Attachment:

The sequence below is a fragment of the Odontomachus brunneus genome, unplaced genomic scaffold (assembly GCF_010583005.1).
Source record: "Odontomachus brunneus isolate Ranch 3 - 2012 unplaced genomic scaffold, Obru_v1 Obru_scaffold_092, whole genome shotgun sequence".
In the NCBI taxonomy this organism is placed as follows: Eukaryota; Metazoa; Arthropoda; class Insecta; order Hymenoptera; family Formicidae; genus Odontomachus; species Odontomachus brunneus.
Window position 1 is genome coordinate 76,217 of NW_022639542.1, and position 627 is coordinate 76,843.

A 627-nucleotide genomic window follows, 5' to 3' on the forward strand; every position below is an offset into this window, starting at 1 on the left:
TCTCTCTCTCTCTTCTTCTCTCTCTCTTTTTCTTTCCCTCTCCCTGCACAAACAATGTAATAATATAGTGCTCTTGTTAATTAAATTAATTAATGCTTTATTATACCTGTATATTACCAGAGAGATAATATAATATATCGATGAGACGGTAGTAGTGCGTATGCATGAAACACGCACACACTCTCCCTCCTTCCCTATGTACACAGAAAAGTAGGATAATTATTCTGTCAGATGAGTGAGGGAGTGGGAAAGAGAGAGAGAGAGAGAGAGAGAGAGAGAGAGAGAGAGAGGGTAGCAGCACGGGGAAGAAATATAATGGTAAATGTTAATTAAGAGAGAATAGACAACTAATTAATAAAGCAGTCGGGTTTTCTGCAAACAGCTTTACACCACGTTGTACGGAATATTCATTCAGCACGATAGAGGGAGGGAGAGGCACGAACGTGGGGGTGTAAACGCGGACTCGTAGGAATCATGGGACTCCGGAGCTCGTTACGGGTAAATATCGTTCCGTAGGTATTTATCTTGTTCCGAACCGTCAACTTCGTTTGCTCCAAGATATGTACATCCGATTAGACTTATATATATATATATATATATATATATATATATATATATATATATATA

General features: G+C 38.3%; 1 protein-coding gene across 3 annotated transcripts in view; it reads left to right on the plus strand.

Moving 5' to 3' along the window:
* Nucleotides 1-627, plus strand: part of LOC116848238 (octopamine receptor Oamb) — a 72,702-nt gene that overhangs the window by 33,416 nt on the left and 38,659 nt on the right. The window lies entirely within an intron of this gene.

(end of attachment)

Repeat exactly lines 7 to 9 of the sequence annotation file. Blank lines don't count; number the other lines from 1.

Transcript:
General features: G+C 38.3%; 1 protein-coding gene across 3 annotated transcripts in view; it reads left to right on the plus strand.

Moving 5' to 3' along the window:
* Nucleotides 1-627, plus strand: part of LOC116848238 (octopamine receptor Oamb) — a 72,702-nt gene that overhangs the window by 33,416 nt on the left and 38,659 nt on the right. The window lies entirely within an intron of this gene.